You know those Career Days they have in high school, when you get a chance to talk to people from different professions and find out just what they do? Well, when Juan Class was a senior at Nottingham High School in Hamilton, he went to one, stopped by the nursing booth, and thought it might be a good match with what he calls his "internal drive to help people." Then he thought again, and just couldn't reconcile being a guy with being a nurse, so he moved on. That was in 1991. But eight years later, after stints as a medic in the Army and then the National Guard, he saw things differently. "I realized that you don't always have to put a woman's face on this job," he says. "You need a lot of skill and intelligence to do the job right, and no single gender has a corner on those skills."
Class' first job after the military was as an ER technician at the Capital Health System-Mercer Campus in Trenton. Soon after, he enrolled in a three-year registered nursing (RN) program at the Capital Health System School of Nursing (today, to meet the shortage of nurses, Capital and its partner Mercer County Community College have compressed the program to two years). He was impressed with the course work, and the price was right: tuition would be free if he worked at Capital for at least two years after graduating. "There's always a demand for nurses, and the salaries are very good," says Class, 30. "I'm able to support myself, make the mortgage payment on my condo and car, and still have something left over for savings."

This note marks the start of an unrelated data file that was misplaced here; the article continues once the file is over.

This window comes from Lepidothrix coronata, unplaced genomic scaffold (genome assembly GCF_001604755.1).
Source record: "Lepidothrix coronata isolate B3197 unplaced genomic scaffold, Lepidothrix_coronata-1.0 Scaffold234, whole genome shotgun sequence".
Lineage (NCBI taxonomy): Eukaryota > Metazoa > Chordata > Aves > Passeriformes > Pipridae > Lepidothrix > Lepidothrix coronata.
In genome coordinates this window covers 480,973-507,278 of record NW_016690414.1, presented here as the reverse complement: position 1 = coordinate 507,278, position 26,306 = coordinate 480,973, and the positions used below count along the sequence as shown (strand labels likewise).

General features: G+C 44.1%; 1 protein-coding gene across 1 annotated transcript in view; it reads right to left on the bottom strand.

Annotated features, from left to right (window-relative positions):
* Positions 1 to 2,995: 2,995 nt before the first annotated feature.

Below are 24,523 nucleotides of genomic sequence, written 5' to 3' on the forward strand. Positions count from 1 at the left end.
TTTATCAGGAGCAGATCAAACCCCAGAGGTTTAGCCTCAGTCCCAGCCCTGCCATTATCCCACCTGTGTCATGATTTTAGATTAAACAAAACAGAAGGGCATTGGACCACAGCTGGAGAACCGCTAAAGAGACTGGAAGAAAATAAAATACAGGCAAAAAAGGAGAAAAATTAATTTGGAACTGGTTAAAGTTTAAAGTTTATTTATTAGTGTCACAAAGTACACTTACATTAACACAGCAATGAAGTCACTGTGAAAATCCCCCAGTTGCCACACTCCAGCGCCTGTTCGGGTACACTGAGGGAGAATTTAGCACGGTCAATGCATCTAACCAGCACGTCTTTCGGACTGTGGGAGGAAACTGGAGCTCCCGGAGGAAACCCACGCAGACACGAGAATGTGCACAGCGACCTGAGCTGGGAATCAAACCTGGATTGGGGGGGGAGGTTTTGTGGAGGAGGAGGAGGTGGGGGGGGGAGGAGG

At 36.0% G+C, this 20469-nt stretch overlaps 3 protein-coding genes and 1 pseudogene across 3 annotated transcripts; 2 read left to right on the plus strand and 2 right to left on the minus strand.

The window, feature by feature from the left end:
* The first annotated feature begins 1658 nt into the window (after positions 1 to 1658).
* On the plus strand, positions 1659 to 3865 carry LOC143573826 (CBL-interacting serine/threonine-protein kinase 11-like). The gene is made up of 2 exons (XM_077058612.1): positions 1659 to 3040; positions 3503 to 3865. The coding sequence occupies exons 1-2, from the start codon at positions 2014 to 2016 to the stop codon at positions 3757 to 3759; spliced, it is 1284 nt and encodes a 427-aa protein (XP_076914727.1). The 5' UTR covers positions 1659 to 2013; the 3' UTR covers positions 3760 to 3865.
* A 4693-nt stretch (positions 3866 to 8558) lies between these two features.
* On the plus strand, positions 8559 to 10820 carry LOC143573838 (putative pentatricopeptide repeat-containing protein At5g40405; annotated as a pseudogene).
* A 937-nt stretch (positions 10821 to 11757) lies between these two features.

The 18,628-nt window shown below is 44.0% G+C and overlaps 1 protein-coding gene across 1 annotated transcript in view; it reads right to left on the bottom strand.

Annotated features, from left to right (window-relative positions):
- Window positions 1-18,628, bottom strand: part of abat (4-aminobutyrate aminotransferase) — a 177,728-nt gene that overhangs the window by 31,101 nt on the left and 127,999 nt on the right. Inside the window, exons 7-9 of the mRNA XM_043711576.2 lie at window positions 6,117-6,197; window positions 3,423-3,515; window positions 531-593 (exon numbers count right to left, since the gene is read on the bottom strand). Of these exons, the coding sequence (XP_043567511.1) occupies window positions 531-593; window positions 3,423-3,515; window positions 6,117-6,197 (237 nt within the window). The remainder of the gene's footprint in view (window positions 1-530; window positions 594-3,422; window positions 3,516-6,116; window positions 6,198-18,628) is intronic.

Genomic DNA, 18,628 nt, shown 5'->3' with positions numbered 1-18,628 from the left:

Class, who today works in the emergency department at Capital's Fuld campus in Trenton, won't say just how much he earns. But industry data indicates that RNs start at about $40,000 a year--with excellent health and other benefits and can quickly rise to $60,000 a year or more. While the money's an attraction, Class points to other, less tangible benefits. "Nursing is a very responsible, fast-moving career," he says. "Here, each individual makes a big difference."
In an average month, Class may see around 180 patients. As they're brought into the ER, nurses evaluate (or triage) them to determine the level of their need, or acuity. Class may be responsible for up to six patients at a time, handling IV (intravenous) fluid therapy, drawing blood, or splinting a broken limb. He's also continually assessing patients' needs, and determining whether or not to summon a doctor, Stat! "Non-emergent conditions, like bumps or bruises, may not need immediate medical intervention," he explains. "But an emergent condition, like a heart attack, will need immediate care."
So let's see, nursing's an exciting job that pays well, and lets you play an important part in saving peoples' lives. Cool. Just one thing, though--as a guy, do you get hassled for being a nurse? "No," says Class. "Not at all. My family, including my dad (who's career military), and friends fully support me. And on the job, even though I'm usually the only male on the shift, there's no tension or awkwardness. I'm accepted as a member of a tightly knit team."
Class says he plans to stay with his career for the long term. "You're always being challenged here, a day never repeats itself," he reports. "And you never know everything, because you're always learning something new from patients as well as from the doctors."